Mon | May 29, 2023

Money from the mines! - Copper $$$ allowing ‘everybody to eat a food’

Published:Friday | May 12, 2017 | 12:00 AMRyon Jones
Small farmer Icerene Beason expresses delight with the presence of mining company Carube Copper Corp in Bellas Gate, St Catherine.
Men working in Provost, Clarendon, to clear a pathway to the next drilling site where mining company Carube Copper Corp will be doing exploratory work.
Carube exploration manager, Shannon Baird, points to core being examined by geologist Okelia Douse.
Estelene Oliver, who sews bags for Carube Copper Corp, which is doing exploratory work for Copper mining in Bellas Gate, St Catherine.

It could be another 15 years before Carube Copper Corp begins mining in Jamaica, but residents in several communities around the exploration sites are already seeing benefits from the Canadian company's presence.

More than 600 persons have been employed on a on-and-off basis over a five-year period, with an employment cycle typically lasting for three weeks with workers earning between $2,500 (eight hours) and $3,500 (11 hours) per day.

Carube, which is a junior mining company, has seven special exclusive prospective licences to explore for copper and gold across the island.

Bellas Gate, St Catherine, is, however, the most advanced exploration and the one believed to have the most potential. This is now the site of focus with Carube having reclaimed Oz Minerals' 70 per cent interest in their joint venture last year.

Oz Minerals was brought in by Carube to handle the prospecting stage, which saw the company invest US$14 million.

Egbert Blake, who worked previously with Oz Minerals before its holdings on the island were acquired by Carube, outlined some of the task the crew he supervises undertakes.

"We clear the path to the drilling sites and make walkways so the drill and other equipment can be easily carried to and fro each day," said Blake.

"It has been really good having these guys (Carube) here, because money is really needed in the area as we don't have a lot of jobs, so this thing is good for everyone," added Blake.

Adrian Wright, a farmer from Conners in St Catherine, has been working on and off the project for the past three years and is now an assistant drill operator.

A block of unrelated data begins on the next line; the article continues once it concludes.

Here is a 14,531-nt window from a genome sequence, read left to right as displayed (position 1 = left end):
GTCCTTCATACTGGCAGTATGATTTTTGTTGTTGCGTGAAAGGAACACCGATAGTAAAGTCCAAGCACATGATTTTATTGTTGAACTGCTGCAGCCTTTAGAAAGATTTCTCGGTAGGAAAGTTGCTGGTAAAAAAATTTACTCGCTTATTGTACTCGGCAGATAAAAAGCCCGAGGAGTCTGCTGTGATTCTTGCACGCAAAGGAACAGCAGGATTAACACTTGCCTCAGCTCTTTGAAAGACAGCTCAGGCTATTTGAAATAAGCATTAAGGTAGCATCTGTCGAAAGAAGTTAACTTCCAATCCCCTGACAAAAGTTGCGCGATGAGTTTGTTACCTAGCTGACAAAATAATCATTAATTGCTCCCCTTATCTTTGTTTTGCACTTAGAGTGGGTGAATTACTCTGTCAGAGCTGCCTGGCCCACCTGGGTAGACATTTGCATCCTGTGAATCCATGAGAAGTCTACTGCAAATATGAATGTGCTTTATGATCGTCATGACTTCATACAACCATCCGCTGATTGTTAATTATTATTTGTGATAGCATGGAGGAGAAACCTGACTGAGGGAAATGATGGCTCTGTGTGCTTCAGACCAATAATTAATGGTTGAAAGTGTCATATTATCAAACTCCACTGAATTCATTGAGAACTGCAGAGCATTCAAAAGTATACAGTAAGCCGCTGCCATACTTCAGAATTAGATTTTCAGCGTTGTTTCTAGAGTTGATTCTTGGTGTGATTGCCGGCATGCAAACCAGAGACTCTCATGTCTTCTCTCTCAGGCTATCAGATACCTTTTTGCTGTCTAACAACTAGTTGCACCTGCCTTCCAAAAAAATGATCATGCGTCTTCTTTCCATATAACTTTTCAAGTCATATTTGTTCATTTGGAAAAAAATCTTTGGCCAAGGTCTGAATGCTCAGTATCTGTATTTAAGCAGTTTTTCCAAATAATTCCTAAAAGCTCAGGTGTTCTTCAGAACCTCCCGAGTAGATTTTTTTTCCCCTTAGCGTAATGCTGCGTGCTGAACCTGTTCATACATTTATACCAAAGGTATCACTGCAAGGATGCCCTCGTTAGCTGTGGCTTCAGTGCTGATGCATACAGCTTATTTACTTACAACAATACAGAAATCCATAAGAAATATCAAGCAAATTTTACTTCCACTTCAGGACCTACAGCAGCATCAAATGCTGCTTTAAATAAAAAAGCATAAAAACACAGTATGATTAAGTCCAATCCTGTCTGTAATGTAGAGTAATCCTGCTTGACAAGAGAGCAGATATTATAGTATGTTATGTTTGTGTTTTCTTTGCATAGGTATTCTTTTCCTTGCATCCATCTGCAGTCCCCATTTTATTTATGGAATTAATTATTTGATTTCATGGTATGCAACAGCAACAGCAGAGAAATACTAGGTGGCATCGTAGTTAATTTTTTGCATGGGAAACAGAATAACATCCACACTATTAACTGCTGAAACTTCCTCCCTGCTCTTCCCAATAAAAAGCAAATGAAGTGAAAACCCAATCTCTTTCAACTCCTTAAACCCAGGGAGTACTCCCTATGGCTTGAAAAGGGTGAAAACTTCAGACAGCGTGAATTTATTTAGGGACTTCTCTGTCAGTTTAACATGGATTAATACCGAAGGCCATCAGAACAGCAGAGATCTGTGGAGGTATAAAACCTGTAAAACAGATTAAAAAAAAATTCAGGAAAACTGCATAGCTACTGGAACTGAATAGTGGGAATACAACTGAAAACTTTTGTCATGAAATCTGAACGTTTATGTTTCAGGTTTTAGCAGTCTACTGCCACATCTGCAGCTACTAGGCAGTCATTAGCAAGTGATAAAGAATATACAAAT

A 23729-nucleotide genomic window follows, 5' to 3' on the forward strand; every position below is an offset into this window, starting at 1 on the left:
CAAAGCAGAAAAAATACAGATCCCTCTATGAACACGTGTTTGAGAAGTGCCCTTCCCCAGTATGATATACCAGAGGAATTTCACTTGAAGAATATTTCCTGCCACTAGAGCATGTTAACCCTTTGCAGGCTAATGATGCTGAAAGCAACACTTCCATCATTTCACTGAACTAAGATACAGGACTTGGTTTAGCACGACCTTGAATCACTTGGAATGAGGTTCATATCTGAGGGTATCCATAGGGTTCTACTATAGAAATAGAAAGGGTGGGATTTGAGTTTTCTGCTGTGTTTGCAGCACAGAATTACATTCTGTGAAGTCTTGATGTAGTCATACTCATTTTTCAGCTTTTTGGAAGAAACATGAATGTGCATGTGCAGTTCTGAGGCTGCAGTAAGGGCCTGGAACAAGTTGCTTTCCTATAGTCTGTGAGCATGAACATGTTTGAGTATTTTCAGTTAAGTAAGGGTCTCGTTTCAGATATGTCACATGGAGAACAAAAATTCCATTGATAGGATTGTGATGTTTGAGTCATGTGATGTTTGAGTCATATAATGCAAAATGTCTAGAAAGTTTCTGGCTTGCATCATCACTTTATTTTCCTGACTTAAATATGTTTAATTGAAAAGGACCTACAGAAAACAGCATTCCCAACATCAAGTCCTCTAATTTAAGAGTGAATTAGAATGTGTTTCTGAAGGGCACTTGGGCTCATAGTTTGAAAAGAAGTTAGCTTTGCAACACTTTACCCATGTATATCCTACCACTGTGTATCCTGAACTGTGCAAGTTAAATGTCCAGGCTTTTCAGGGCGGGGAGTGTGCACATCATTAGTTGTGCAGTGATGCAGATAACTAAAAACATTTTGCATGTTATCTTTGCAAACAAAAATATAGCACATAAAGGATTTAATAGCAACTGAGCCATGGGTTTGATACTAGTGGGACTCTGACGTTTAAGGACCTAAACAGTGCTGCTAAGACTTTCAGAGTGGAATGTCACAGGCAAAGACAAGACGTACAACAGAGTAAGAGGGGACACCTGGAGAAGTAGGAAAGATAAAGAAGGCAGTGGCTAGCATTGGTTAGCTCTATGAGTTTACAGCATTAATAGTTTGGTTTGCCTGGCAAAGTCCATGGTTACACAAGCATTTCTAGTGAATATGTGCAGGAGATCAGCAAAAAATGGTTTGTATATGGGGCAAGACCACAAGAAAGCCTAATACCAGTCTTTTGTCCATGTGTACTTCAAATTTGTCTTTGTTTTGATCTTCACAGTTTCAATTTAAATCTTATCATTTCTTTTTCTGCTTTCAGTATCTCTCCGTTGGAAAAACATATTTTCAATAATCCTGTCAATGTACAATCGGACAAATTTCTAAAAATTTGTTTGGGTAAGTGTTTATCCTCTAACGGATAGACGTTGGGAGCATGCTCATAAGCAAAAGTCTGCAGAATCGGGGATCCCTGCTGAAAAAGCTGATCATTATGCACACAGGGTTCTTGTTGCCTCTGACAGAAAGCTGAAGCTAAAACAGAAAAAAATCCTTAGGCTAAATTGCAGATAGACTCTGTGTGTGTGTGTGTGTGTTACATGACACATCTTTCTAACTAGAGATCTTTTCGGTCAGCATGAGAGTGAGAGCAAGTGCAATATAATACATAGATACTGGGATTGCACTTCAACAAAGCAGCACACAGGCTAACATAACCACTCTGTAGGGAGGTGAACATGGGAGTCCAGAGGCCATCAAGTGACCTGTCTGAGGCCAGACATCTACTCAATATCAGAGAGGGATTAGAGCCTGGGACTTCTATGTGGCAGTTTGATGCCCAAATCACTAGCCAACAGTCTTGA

"I am really happy about it, because I get a chance to learn a new skill," Wright told The Sunday Gleaner.

"Everybody grateful because they can eat a food and there is a chance for employment."

But it is not only persons directly employed by the company who are benefiting, those offering goods and services are also seeing bright days.

Retired teacher, Estelene Oliver, is among nine persons who are provided with the material by Carube to make core bags which are used to transport the extracted pieces of rocks for shipping.

"When they (Carube) just started, they had a meeting and I registered with them as a person who is able to sew, so I got the material and I made the bags," said Oliver.

For small farmer, Icerene Beason, business has been so good since the company set up operations in the area to the point where her family no longer sends their produce to the market.

"I have no reason to send things to the market anymore, as they buy yam, ripe banana, pineapple, and red apples," said Beason.

Exploration manager at Carube, Shannon Baird, who is one of three foreign nationals working on the project, told our news team, during a tour of the Provost, Clarendon, drill site last week, that the prospect is good and success will mean even greater benefits for the communities.

"The better results you have coming in from your drilling and exploration, the more money investors will want to put into the company which means the more money we will have to put into things like getting more drills and the more persons will be employed at any given time," said Baird.

"From this point, it can still be 15 years before you open a mine and it all depends on the success you have with your initial drilling."

"There is a lot of potential in Jamaica. There wasn't much exploration activity in the past, but now that we are actually here looking, we realise that there is a lot of potential in the area."

Baird is been pleased with the results so far, as one hole drilled to 294 metres produced core with 0.41 per cent copper and 0.27 grams per ton of gold including a 96 meters drill in Conners, which yielded 0.67 per cent copper and 0.58 grams per ton of gold.

"It is a very small amount, but it adds up when there is large tonnage," said Baird.

"The demand for copper is expected to go up, so the price should increase in the future, which will mean we don't need as high of a grade copper to be able to mine the same amount for the same economic benefit," added Baird.